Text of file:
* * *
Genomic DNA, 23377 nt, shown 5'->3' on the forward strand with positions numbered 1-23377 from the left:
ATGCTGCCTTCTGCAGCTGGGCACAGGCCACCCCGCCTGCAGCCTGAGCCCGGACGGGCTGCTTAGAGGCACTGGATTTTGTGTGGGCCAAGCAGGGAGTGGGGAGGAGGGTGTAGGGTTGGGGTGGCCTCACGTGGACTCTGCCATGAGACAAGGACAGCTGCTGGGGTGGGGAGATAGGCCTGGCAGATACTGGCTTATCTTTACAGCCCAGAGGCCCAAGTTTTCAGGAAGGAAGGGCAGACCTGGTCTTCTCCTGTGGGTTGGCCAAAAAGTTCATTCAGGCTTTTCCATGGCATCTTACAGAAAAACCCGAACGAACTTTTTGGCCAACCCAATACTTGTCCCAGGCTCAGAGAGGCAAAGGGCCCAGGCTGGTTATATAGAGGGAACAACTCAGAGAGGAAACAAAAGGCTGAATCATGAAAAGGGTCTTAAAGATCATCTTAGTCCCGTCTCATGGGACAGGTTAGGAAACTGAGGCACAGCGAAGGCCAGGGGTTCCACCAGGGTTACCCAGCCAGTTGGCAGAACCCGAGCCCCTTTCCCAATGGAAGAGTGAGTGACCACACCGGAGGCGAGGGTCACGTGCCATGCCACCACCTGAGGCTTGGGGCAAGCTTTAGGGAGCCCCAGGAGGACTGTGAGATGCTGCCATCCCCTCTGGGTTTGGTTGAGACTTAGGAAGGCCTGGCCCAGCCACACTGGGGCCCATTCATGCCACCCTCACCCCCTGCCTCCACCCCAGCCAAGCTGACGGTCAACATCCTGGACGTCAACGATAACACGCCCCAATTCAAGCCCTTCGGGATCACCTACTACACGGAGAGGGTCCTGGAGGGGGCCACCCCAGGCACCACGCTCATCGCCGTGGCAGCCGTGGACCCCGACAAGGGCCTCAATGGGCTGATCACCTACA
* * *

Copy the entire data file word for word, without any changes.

Genomic DNA, 23377 nt, shown 5'->3' on the forward strand with positions numbered 1-23377 from the left:
ATGCTGCCTTCTGCAGCTGGGCACAGGCCACCCCGCCTGCAGCCTGAGCCCGGACGGGCTGCTTAGAGGCACTGGATTTTGTGTGGGCCAAGCAGGGAGTGGGGAGGAGGGTGTAGGGTTGGGGTGGCCTCACGTGGACTCTGCCATGAGACAAGGACAGCTGCTGGGGTGGGGAGATAGGCCTGGCAGATACTGGCTTATCTTTACAGCCCAGAGGCCCAAGTTTTCAGGAAGGAAGGGCAGACCTGGTCTTCTCCTGTGGGTTGGCCAAAAAGTTCATTCAGGCTTTTCCATGGCATCTTACAGAAAAACCCGAACGAACTTTTTGGCCAACCCAATACTTGTCCCAGGCTCAGAGAGGCAAAGGGCCCAGGCTGGTTATATAGAGGGAACAACTCAGAGAGGAAACAAAAGGCTGAATCATGAAAAGGGTCTTAAAGATCATCTTAGTCCCGTCTCATGGGACAGGTTAGGAAACTGAGGCACAGCGAAGGCCAGGGGTTCCACCAGGGTTACCCAGCCAGTTGGCAGAACCCGAGCCCCTTTCCCAATGGAAGAGTGAGTGACCACACCGGAGGCGAGGGTCACGTGCCATGCCACCACCTGAGGCTTGGGGCAAGCTTTAGGGAGCCCCAGGAGGACTGTGAGATGCTGCCATCCCCTCTGGGTTTGGTTGAGACTTAGGAAGGCCTGGCCCAGCCACACTGGGGCCCATTCATGCCACCCTCACCCCCTGCCTCCACCCCAGCCAAGCTGACGGTCAACATCCTGGACGTCAACGATAACACGCCCCAATTCAAGCCCTTCGGGATCACCTACTACACGGAGAGGGTCCTGGAGGGGGCCACCCCAGGCACCACGCTCATCGCCGTGGCAGCCGTGGACCCCGACAAGGGCCTCAATGGGCTGATCACCTACA